When doing business internationally, you'll benefit by knowing the etiquette and communication styles of foreign colleagues. When doing business in the United Kingdom and elsewhere, successful business outcomes often stem from respect for regional and cultural differences. Applying your knowledge of British etiquette during your business trip shows that you are a professional who can be taken seriously.
The United Kingdom is comprised of England, Scotland, Wales and Northern Ireland. You shouldn't make the mistake of referring to all of the people in the UK as English or British. "English" is only used for people from England, and "British" refers to anyone from England, Scotland or Wales. In addition, you can refer to people from Scotland as Scottish or as Scots, people from Wales as Welsh, and people from Ireland as Irish.
The British, particularly the English, are known for politeness and courtesy. The British often use diplomatic language in lieu of directness. In business situations, they're non-confrontational because they don't want to offend you. To you, this may seem that they are being evasive, but they are really looking for a way to say something negative positively. In addition, the British are known for their sense of humor, which is often used as a defence mechanism, especially during tense and difficult situations.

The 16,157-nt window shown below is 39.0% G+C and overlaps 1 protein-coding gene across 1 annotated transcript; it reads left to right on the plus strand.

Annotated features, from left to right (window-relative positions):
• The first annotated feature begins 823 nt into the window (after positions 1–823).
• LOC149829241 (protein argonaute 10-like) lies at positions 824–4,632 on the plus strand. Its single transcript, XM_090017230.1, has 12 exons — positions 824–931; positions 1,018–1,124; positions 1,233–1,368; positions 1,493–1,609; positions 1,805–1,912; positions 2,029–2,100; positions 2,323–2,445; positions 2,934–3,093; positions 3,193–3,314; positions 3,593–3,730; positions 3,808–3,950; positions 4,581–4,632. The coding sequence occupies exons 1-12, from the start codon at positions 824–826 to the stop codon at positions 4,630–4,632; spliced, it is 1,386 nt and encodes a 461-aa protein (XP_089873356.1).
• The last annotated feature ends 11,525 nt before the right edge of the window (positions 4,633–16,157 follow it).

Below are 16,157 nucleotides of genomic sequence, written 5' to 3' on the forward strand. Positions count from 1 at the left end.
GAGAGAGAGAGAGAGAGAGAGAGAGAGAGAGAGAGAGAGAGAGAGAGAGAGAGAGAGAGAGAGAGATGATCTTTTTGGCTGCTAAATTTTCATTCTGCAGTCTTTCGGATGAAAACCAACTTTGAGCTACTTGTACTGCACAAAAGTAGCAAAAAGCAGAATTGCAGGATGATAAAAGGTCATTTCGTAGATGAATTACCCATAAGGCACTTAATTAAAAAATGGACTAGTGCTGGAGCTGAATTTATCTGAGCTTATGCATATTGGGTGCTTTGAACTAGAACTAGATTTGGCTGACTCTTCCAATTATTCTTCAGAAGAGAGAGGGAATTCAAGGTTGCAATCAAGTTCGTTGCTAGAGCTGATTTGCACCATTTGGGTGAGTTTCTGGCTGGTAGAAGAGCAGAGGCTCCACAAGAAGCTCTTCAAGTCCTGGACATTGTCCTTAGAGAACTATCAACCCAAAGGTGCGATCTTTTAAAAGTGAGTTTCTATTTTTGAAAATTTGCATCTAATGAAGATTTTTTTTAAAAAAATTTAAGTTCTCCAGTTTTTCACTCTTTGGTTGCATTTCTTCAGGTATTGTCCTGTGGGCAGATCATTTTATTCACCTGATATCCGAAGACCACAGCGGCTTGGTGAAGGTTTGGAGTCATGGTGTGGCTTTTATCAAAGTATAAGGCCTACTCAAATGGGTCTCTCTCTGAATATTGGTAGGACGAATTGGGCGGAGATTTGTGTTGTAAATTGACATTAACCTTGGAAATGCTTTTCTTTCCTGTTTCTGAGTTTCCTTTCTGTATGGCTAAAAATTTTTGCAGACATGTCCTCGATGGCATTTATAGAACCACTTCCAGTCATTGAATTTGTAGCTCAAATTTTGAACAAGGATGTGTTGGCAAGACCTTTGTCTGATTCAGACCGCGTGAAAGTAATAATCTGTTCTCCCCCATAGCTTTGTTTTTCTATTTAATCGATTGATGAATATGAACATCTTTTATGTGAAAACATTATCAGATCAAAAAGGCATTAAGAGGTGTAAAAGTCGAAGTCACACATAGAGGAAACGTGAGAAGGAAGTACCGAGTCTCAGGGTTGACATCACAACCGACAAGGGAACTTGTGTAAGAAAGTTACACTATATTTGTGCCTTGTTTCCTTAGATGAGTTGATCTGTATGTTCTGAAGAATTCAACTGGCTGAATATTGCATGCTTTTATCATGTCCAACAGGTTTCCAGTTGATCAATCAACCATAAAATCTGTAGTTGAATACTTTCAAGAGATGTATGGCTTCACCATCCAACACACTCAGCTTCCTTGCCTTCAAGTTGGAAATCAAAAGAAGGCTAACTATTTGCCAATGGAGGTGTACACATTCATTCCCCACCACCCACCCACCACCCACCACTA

Having a "stiff upper lip" describes the traditionally British trait of reserve and restraint during difficult situations. The British don't usually display their emotions, whether positive or negative. Meetings are rather formal, and the British will seem detached from the situation.
In a meeting, introduce yourself by shaking hands and use the courtesy titles Mr., Mrs. or Miss and a surname when addressing others. Not until you have been asked to do so should you call someone by their first name. Meetings are conducted depending on the people attending. If all the attendees are of the same level, ideas and opinions flow freely. However, if a senior ranking person is present, most of the speaking will be done by that person.
Usually, there's some small talk before the actual meeting starts, but in general, meetings are formal with an agenda and a clearly defined purpose. Avoid making exaggerated claims as the British rely on facts and figures to make their decisions. Always act professionally by making eye contact and make sure that the materials you provide are presented in a professional manner.
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